NO REST FOR THE LOYAL: In Toronto, Tim Alamenciak writes with the NBA Finals and Stanley Cup Final "running side-by-side, every night offers the promise of a fantastic game but overtime can stretch play well into the wee hours." Tonight's NBA Finals Game 7 is "sure to be no exception with a start time" of 9:00pm ET. Tuesday's Game 6 went until 12:15am because of OT. Similarly, Stanley Cup Final games have "been going late, with one game stretching well past midnight" thanks to triple OT (TORONTO STAR, 6/20).
ALL IN GOOD FUN? In Boston, Christine McConville notes WEEI-FM execs are "standing by their hosts despite an X-rated stunt, saying the sports talk station won't discipline" hosts Mike Mutnansky and Lou Merloni for "sending a pornographic cake with the words 'Welcome to Boston' to a Chicago sports talk station" (BOSTON HERALD, 6/20).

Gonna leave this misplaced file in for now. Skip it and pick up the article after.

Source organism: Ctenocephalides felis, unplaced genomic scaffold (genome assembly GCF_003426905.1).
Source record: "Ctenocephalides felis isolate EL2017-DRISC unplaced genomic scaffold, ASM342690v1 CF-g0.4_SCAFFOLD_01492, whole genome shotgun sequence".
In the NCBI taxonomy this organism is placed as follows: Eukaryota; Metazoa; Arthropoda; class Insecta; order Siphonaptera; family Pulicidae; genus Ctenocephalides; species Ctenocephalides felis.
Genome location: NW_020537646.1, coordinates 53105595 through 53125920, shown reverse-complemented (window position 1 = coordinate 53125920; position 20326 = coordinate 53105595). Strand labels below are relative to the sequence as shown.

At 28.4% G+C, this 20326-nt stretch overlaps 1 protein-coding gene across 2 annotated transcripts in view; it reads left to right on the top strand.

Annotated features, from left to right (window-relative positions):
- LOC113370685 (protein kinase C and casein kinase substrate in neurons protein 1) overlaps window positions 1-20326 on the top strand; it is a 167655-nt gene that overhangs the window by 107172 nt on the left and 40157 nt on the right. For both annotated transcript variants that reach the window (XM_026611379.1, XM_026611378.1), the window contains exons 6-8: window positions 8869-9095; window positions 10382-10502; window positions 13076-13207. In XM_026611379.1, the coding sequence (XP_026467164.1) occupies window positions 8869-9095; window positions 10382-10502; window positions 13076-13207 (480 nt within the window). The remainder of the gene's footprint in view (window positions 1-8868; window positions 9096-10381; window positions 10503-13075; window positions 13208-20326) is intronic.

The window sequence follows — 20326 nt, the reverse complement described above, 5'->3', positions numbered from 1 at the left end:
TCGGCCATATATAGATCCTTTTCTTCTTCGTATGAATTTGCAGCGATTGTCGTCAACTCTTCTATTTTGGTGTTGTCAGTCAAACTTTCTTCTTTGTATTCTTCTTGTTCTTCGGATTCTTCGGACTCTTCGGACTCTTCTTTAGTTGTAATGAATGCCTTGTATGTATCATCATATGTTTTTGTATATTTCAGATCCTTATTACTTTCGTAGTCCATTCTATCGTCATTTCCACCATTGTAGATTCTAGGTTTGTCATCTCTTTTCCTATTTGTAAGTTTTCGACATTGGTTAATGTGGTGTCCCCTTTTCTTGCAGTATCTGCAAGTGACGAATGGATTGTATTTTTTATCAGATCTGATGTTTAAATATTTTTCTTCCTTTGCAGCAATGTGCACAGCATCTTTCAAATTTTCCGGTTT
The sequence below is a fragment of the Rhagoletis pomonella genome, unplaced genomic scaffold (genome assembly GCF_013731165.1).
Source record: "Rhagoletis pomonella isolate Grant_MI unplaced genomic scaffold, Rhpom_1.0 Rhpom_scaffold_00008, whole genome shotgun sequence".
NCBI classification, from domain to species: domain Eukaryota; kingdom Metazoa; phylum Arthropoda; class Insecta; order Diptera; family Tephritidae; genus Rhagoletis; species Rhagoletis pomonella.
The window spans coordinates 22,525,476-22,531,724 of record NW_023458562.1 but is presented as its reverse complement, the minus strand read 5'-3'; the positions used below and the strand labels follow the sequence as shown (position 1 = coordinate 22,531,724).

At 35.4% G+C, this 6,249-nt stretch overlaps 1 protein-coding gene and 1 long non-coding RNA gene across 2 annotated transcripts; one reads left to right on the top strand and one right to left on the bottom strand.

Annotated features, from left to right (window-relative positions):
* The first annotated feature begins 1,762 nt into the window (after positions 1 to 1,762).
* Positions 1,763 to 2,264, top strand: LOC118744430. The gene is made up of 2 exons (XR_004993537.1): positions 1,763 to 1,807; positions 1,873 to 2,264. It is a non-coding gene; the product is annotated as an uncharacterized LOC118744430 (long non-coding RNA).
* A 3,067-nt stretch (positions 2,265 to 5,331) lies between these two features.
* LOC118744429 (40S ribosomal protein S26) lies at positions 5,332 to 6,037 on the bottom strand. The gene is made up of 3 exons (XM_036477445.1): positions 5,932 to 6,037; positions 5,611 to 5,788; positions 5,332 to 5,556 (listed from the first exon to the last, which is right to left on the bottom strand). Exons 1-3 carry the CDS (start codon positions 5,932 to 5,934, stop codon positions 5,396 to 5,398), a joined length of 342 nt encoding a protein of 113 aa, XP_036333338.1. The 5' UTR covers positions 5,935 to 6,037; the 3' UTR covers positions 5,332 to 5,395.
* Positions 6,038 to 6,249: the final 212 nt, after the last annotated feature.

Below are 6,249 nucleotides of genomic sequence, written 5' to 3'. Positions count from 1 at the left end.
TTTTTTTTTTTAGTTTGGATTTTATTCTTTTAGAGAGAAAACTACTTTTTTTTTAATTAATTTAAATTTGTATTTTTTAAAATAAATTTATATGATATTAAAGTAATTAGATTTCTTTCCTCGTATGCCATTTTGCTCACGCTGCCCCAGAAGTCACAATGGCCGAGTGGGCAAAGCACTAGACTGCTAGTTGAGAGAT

FIFA is "considering scrapping 3-D broadcasts of the next World Cup, describing ESPN's decision to abandon the format as another setback for the technology," according to Rob Harris of the AP. FIFA TV Dir Niclas Ericson said, "It's clear when a big sports broadcaster like ESPN makes an announcement like that it creates a lot of extra tension (for the technology)." The '10 FIFA World Cup in South Africa was "the first to be broadcast in 3-D, with 25 of the 64 matches screened in the format." But data shows "only an estimated 6 percent of TVs in the U.S. can show" 3D programming. FIFA has "sent out questionnaires to rights holders to assess their interest in 3-D coverage for its showpiece tournament in Brazil next year." Ericson said there is interest from "several broadcasters'' to retain 3D feeds, but he added FIFA is still "reviewing the cost of it" (AP, 6/19).